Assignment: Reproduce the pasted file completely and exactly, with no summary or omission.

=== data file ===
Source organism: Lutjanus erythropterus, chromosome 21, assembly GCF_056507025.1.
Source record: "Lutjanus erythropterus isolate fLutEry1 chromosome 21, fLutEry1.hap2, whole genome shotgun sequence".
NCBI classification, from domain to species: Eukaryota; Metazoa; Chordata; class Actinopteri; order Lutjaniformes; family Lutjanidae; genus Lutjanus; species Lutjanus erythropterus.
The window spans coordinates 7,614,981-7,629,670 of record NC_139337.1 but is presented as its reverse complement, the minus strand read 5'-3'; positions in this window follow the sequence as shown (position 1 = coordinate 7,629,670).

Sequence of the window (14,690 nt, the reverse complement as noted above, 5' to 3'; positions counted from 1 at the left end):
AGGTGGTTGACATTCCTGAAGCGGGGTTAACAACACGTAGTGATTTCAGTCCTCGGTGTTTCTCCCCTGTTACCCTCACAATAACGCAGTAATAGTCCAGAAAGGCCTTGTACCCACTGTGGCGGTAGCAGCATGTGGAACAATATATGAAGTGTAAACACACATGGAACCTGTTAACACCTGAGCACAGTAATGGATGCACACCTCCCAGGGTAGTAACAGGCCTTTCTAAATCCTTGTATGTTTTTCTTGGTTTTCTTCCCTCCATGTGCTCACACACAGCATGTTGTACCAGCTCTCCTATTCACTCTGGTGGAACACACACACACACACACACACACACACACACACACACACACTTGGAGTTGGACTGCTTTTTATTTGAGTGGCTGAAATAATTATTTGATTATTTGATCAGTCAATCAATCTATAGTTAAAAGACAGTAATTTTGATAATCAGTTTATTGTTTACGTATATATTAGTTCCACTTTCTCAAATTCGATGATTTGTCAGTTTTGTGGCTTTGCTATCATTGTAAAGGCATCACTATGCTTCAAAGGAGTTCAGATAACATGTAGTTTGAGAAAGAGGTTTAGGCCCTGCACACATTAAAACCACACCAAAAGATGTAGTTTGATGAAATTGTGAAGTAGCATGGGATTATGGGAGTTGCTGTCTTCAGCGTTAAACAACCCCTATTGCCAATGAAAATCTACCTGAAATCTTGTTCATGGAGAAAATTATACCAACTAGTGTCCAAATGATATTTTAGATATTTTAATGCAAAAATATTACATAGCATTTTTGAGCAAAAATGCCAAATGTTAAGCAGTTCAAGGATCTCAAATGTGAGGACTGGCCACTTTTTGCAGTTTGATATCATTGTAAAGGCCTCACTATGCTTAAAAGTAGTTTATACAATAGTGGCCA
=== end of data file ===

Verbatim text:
Source organism: Lutjanus erythropterus, chromosome 21, assembly GCF_056507025.1.
Source record: "Lutjanus erythropterus isolate fLutEry1 chromosome 21, fLutEry1.hap2, whole genome shotgun sequence".
NCBI classification, from domain to species: Eukaryota; Metazoa; Chordata; class Actinopteri; order Lutjaniformes; family Lutjanidae; genus Lutjanus; species Lutjanus erythropterus.
The window spans coordinates 7,614,981-7,629,670 of record NC_139337.1 but is presented as its reverse complement, the minus strand read 5'-3'; positions in this window follow the sequence as shown (position 1 = coordinate 7,629,670).

Sequence of the window (14,690 nt, the reverse complement as noted above, 5' to 3'; positions counted from 1 at the left end):
AGGTGGTTGACATTCCTGAAGCGGGGTTAACAACACGTAGTGATTTCAGTCCTCGGTGTTTCTCCCCTGTTACCCTCACAATAACGCAGTAATAGTCCAGAAAGGCCTTGTACCCACTGTGGCGGTAGCAGCATGTGGAACAATATATGAAGTGTAAACACACATGGAACCTGTTAACACCTGAGCACAGTAATGGATGCACACCTCCCAGGGTAGTAACAGGCCTTTCTAAATCCTTGTATGTTTTTCTTGGTTTTCTTCCCTCCATGTGCTCACACACAGCATGTTGTACCAGCTCTCCTATTCACTCTGGTGGAACACACACACACACACACACACACACACACACACACACACACTTGGAGTTGGACTGCTTTTTATTTGAGTGGCTGAAATAATTATTTGATTATTTGATCAGTCAATCAATCTATAGTTAAAAGACAGTAATTTTGATAATCAGTTTATTGTTTACGTATATATTAGTTCCACTTTCTCAAATTCGATGATTTGTCAGTTTTGTGGCTTTGCTATCATTGTAAAGGCATCACTATGCTTCAAAGGAGTTCAGATAACATGTAGTTTGAGAAAGAGGTTTAGGCCCTGCACACATTAAAACCACACCAAAAGATGTAGTTTGATGAAATTGTGAAGTAGCATGGGATTATGGGAGTTGCTGTCTTCAGCGTTAAACAACCCCTATTGCCAATGAAAATCTACCTGAAATCTTGTTCATGGAGAAAATTATACCAACTAGTGTCCAAATGATATTTTAGATATTTTAATGCAAAAATATTACATAGCATTTTTGAGCAAAAATGCCAAATGTTAAGCAGTTCAAGGATCTCAAATGTGAGGACTGGCCACTTTTTGCAGTTTGATATCATTGTAAAGGCCTCACTATGCTTAAAAGTAGTTTATACAATAGTGGCCA